• The proposed COI recommendations for guideline development don’t make a strong case for why this is an important issue that warrants tackling. Why not? Why is there no mention of the evidence, cited in the (BMJ) story, that COIs are not well managed now in guideline development? Why is there no summary of what other agencies around the world require?
Meanwhile, just to recap some of the comments from the June 2009 workshop:
Professor James Best, chair of the NHMRC research committee, said many of the arrangements binding researchers and industry – such as industry-funded trials, education, advisory boards and guidelines – were marketing tools.
Professor Bruce Neal, a Senior Director at The George Institute for International Health, which receives significant industry funding, said the issue was bigger than simply researchers’ previous conflicts of interest. Researchers’ chances of obtaining future industry funding could be influenced by how they reported the results of their independent, investigator-driven research, he said.
Professor John Hopper, of the University of Melbourne, said measures to address conflicts also needed to consider issues such as professional patch protection by authors and reviewers.
An independent nutritionist, Dr Rosemary Stanton, said effective management of conflicts of interest was essential for food and nutrition research and guidelines as this was an area rife with conflicts.
Dr Agnes Vitry, a Senior Research Fellow from the University of SA and a member of Healthy Scepticism, said she was concerned the NHMRC had not committed to implementing the recent Institute of Medicine’s report on conflicts of interest.“ Compared to the relevant IOM proposals for institutions such as NHMRC, we are far behind,” she said.
The workshop followed controversies over commercially-funded clinical practice guidelines for venous thromboembolism prevention, and a sponsorship deal between Sanofi-Aventis and the Baker IDI Heart and Diabetes Institute which was in breach of the Medicines Australia code of conduct.
In other NHMRC news, the Council has been celebrating its 75th anniversary this week, and the Chief Scientist Professor Ian Chubb told the event that researchers need to “take the care and the time to bring the community along with us”. This meant, he said, explaining scientific regulations and ethical arrangements…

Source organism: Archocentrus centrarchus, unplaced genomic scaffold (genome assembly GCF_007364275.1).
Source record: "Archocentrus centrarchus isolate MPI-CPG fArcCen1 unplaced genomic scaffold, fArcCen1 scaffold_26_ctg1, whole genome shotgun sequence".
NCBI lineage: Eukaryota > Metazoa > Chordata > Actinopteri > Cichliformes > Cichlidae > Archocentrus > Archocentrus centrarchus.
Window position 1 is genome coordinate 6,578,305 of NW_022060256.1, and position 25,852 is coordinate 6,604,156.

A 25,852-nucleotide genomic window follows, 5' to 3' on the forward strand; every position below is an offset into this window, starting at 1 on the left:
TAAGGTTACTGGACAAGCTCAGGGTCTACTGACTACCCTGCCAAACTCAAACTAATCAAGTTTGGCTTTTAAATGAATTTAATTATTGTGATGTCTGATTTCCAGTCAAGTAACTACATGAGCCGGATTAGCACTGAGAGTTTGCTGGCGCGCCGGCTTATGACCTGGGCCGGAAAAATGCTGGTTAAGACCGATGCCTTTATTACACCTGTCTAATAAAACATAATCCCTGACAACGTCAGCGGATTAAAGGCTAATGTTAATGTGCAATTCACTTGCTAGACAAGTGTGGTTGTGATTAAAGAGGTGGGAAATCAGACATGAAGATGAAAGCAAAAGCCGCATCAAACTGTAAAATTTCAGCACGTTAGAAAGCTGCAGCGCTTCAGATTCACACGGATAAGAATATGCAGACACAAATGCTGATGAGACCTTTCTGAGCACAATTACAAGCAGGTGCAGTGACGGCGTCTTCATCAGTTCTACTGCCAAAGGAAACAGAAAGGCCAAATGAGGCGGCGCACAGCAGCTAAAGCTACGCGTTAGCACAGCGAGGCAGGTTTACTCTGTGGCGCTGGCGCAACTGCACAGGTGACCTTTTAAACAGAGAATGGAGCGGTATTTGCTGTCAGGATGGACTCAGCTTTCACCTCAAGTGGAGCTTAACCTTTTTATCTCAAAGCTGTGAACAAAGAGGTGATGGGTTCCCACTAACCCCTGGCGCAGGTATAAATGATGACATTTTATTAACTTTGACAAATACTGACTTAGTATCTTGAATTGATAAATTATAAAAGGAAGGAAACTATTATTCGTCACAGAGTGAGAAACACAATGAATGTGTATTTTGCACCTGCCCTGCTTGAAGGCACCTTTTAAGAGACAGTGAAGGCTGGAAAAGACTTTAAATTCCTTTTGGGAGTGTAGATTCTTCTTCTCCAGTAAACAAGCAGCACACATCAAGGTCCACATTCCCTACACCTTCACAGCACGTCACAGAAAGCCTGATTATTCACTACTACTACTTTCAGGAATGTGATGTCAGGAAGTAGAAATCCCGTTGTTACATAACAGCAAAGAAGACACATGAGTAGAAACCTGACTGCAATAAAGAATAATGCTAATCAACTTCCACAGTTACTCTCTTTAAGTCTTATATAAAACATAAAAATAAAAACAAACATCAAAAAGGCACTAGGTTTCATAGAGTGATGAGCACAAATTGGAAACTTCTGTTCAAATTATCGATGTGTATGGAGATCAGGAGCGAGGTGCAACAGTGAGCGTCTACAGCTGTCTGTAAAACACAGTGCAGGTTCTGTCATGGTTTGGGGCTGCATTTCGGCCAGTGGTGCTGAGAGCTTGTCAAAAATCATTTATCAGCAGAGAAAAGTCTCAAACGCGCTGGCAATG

Update, 1 Dec. Below is the NHMRC response to my questions
NHMRC has in place strong procedures for consideration of conflicts of interest in its processes for peer review of research applications. To strengthen COI processes, the NHMRC has also conducted a targeted consultation (in July and August 2011) for which we received 55 responses. The NHMRC is now considering broader issues arising from this consultation.
We are also awaiting responses to the full public consultation, which closes on 2 December 2011 before proceeding to the next stage of developing the advice on identifying and managing conflicts of interest.
The current consultation document clearly states that the “NHMRC views the identification and management of conflicts of interest as an issue of central importance in ensuring that there is no undue influence in decision making owing to a competing interest.”
The current consultation document also takes into account discussions taking place in other jurisdictions, and best practice as formulated and implemented by such organisations as the International Committee of Medical Journal Editors and the Institute of Medicine of the National Academies in the United States.
The opening paragraphs of the current consultation document states that:
“NHMRC views the identification and management of conflicts of interest as an issue of central importance in ensuring that there is no undue influence in decision making owing to a competing interest. Developing sound policies for the management of conflicts of interest is a prerequisite of ensuring public confidence in the integrity of guidelines and other advice issued by NHMRC.
In creating this document, NHMRC is cognizant of world-wide events such as failures to disclose interests and to publish negative results from industry-funded clinical trials; and of concerns that researchers and institutions may be compromised by undisclosed relationships with the private sector (for example, with drug and medical-device companies).”